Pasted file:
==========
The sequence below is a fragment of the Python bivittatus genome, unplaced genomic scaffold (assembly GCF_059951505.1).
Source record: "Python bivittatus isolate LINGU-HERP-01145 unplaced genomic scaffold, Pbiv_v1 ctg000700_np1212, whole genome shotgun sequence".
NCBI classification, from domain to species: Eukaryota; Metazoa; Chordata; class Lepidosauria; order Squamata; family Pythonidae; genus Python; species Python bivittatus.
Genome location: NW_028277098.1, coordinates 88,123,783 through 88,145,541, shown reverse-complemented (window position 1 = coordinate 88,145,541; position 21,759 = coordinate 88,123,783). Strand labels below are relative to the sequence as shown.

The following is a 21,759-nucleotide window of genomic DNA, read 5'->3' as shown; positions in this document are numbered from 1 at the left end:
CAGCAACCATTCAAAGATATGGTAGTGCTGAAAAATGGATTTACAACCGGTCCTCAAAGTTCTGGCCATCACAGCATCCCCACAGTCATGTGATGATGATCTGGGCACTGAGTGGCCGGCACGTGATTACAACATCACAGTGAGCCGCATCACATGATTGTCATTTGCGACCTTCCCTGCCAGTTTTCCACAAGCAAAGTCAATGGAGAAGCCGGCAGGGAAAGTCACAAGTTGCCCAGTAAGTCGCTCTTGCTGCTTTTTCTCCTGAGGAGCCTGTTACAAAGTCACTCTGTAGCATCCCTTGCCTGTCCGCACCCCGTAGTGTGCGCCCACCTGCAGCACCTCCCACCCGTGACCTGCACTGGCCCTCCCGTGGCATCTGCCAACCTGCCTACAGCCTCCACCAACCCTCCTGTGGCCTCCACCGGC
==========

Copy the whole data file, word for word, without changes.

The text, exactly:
The sequence below is a fragment of the Python bivittatus genome, unplaced genomic scaffold (assembly GCF_059951505.1).
Source record: "Python bivittatus isolate LINGU-HERP-01145 unplaced genomic scaffold, Pbiv_v1 ctg000700_np1212, whole genome shotgun sequence".
NCBI classification, from domain to species: Eukaryota; Metazoa; Chordata; class Lepidosauria; order Squamata; family Pythonidae; genus Python; species Python bivittatus.
Genome location: NW_028277098.1, coordinates 88,123,783 through 88,145,541, shown reverse-complemented (window position 1 = coordinate 88,145,541; position 21,759 = coordinate 88,123,783). Strand labels below are relative to the sequence as shown.

The following is a 21,759-nucleotide window of genomic DNA, read 5'->3' as shown; positions in this document are numbered from 1 at the left end:
CAGCAACCATTCAAAGATATGGTAGTGCTGAAAAATGGATTTACAACCGGTCCTCAAAGTTCTGGCCATCACAGCATCCCCACAGTCATGTGATGATGATCTGGGCACTGAGTGGCCGGCACGTGATTACAACATCACAGTGAGCCGCATCACATGATTGTCATTTGCGACCTTCCCTGCCAGTTTTCCACAAGCAAAGTCAATGGAGAAGCCGGCAGGGAAAGTCACAAGTTGCCCAGTAAGTCGCTCTTGCTGCTTTTTCTCCTGAGGAGCCTGTTACAAAGTCACTCTGTAGCATCCCTTGCCTGTCCGCACCCCGTAGTGTGCGCCCACCTGCAGCACCTCCCACCCGTGACCTGCACTGGCCCTCCCGTGGCATCTGCCAACCTGCCTACAGCCTCCACCAACCCTCCTGTGGCCTCCACCGGC